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On 30th March the recently elected Spanish Government issued Royal Decree 12/2012 with the purpose of reducing the public deficit by drastically cutting expenditure and increasing tax receipts.
A summary of the main taxation measures is as follows:
The Government has introduced a measure which they were strongly against whilst in opposition – a tax amnesty in respect of Income Tax, Corporation Tax and Non-Resident Tax for resident individuals, resident entities and non-residents.
The thrust of the amnesty is that undeclared assets are reported on a particular return (yet to be issued) to a Special Unit within the Spanish Tax Authorities, together with payment of the tax. The reason that a Special Unit is being created is to ensure confidentiality.
Points to consider are:
Apart from this general amnesty above, the Government has also introduced a camouflaged amnesty for resident companies holding shares in overseas subsidiaries, in particular subsidiaries based in tax havens or low-tax jurisdictions.
If the subsidiary pays a dividend, the resident company has the option to pay a Special Tax of 8% of the gross amount of the dividend (as opposed to including the dividend in taxable income and paying 30% Corporation Tax).
Similarly, if the resident company sells the shares in the subsidiary at a profit, it has the option to pay a Special Tax of 8% of the gain (as opposed to inclusion in taxable income and paying 30% Corporation Tax).
It should be noted that the Special Tax is only applicable in circumstances where the resident company holds a minimum 5% shareholding in the foreign subsidiary and held this stake for an uninterrupted period of at least 1 year before the dividend is paid or shares sold, plus at least 85% of the profits of the subsidiary must have arisen from economic activities.
As with the general amnesty, the Special Tax has to be reported and paid before 30th November 2012.
It should be noted that any overseas withholding taxes cannot be offset against the Special Tax and the Special Tax is not a taxdeductible expense for the resident company.
Finally, it should be mentioned that the Socialist Party have challenged the legality of the Fiscal Amnesty and the outcome is awaited.
There are many questions unanswered by the law and, in the end, will be resolved by the Special Unit. It is strongly recommended that taxpayers considering making any declaration referred to above take tax and legal advice beforehand; the Spanish office at STM Nummos S.L. is perfectly equipped to give impartial advice on this and any other Spanish tax issue.
For an individual trading in their own name it is possible, for tax purposes, to accelerate the depreciation on new fixed assets. This tax advantage has been modified and effectively reduced.
A. Changes which apply for accounting periods starting in 2012 and 2013 only
4.1. Goodwill: the tax-deductible amortization rate falls from 5% to 1%.
4.2. Tax deductions to incentivize certain activities (e.g research and development, exports etc): currently deductions allowable in a given tax year are capped at 35% or 60% - depending on the activity - of taxable profits. This cap is now reduced to 25% or 50%. However unused amounts can now be carried forward for 15 years instead of the current period of 10 years (18 years instead of 15 years in the case of research and development).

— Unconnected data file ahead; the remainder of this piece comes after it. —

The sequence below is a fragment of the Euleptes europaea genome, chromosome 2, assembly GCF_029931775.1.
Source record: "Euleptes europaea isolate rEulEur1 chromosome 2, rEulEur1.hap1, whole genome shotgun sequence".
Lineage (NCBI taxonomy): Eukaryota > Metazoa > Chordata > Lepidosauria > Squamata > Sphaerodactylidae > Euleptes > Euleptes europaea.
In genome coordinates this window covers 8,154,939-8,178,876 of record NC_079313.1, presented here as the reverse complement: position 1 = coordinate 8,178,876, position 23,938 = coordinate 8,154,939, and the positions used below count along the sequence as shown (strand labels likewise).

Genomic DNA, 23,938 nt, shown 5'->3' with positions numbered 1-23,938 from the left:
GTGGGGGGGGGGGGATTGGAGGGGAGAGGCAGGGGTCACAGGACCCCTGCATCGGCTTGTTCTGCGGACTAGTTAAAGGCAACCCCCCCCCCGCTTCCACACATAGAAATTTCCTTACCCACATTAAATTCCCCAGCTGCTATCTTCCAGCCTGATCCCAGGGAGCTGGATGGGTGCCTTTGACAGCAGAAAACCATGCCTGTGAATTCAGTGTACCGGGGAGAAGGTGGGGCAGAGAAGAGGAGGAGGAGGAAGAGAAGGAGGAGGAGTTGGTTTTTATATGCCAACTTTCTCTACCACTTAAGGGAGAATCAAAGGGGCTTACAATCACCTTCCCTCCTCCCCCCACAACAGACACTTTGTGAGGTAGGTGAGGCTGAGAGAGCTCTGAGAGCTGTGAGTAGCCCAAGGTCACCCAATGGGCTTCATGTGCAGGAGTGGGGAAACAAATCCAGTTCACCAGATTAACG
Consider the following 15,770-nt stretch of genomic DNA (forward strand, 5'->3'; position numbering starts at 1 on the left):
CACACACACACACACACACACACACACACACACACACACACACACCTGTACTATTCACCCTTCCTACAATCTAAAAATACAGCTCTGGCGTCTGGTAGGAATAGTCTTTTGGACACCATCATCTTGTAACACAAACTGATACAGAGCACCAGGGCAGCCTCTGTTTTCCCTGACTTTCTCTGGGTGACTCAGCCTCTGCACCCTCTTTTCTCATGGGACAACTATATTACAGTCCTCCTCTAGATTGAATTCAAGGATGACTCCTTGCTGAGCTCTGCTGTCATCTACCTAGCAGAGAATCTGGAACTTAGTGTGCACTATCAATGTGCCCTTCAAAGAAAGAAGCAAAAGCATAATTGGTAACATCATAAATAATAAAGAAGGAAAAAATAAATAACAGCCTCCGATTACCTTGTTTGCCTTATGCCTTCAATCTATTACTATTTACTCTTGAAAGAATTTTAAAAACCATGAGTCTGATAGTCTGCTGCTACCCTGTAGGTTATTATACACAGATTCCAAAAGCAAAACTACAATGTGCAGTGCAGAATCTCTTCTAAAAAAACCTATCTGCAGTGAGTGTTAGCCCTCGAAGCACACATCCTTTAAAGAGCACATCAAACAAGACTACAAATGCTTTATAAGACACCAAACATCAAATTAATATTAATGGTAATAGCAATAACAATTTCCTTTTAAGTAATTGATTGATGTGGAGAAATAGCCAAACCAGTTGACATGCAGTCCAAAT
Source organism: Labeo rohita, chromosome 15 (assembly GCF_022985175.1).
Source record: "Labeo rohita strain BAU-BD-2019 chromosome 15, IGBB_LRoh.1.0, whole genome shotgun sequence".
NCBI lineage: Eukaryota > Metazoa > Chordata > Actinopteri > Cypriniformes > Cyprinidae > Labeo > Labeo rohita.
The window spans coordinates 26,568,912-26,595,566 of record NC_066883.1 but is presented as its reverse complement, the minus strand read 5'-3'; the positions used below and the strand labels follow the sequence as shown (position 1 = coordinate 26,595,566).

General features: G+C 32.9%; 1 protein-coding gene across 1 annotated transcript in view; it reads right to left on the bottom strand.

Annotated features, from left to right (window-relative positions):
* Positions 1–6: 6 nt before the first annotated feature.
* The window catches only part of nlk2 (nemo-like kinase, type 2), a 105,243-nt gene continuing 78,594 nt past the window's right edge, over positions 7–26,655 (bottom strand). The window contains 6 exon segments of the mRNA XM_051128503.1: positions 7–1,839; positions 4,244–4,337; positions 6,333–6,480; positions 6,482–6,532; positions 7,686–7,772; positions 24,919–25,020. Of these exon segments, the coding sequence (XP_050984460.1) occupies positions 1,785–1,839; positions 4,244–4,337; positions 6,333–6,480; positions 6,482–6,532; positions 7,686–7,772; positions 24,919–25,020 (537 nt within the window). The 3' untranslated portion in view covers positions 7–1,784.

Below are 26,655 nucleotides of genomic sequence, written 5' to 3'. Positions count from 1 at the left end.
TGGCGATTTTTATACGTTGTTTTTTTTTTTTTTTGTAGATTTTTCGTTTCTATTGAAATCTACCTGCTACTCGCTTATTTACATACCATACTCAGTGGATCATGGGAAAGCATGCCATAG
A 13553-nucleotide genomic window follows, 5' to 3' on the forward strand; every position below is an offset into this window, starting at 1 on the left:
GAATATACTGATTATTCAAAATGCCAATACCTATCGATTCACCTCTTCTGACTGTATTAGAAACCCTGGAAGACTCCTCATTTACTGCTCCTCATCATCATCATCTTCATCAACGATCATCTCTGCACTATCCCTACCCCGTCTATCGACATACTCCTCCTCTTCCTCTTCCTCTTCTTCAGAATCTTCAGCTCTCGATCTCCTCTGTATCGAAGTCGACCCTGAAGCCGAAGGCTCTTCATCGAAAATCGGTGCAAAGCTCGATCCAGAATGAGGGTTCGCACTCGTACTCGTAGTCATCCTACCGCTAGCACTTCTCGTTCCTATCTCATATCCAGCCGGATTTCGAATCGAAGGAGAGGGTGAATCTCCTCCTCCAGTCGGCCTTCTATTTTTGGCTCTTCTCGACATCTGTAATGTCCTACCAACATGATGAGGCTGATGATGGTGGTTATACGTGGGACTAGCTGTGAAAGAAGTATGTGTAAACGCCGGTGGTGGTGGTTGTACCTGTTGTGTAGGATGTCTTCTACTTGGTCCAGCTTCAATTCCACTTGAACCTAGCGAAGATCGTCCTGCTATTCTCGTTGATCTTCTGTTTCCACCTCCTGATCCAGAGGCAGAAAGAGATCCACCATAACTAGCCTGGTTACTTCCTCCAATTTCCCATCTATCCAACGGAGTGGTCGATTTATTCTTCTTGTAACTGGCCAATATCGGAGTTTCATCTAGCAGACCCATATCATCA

4.3. Companies with a turnover of more than €20 million in the previous year are subject to minimum interim Corporation Tax payments, being generally 8% of taxable profits (4% in limited circumstances).
B. Changes of a permanent nature
3.4 Limitation of tax-deductible interest arising from debts with group companies: interest is not deductible on that part of the loan used for the following purposes
However there is a caveat that interest will be deductible if the purchase of shares or increase in share capital are bona-fide transactions.
3.5 The subcapitalisation rules have also been changed to reduce the amount of interest payable to another group company treated as tax deductible. In general the effect is to reduce tax deductible net interest to 30% of taxable income (after adjusting for certain items).
However, yet again the negative effects of this change are alleviated because
3.6 Profit obtained on disposal of shares in a non-resident company: under current law this profit is not subject to Spanish Corporation Tax providing the following conditions are met:
3.7 Freedom of depreciation for large companies (those with a turnover in excess of €10 million in the previous year): basically with effect from 31st March 2012 this tax-advantageous incentive is repealed. However investments made prior to this date can still take advantage of the revoked law but the amount in excess of the “normal” depreciation which can be charged against taxable profits during 2012 and 2013 is limited.
For small and medium-sized companies, whilst the tax incentive has been repealed any outstanding depreciation from investments made prior to 31st March 2012 can be charged against profits with no limitation (note: small and medium-sized companies still have accelerated depreciation advantages which have not been amended by this law but are much less generous than the repealed incentive).
The draft law was approved by the Council of Ministers on 13th April and contains various measures, the most important of which are:
On 13th April 2012 a tax treaty between Spain and Hong Kong came into force.
With regards to dividends the withholding tax rate is zero provided the effective beneficiary is a company holding at least 25% of the company paying the dividend. In all other cases the withholding tax is 10%.
With regards to interest, the withholding tax rate is 5%.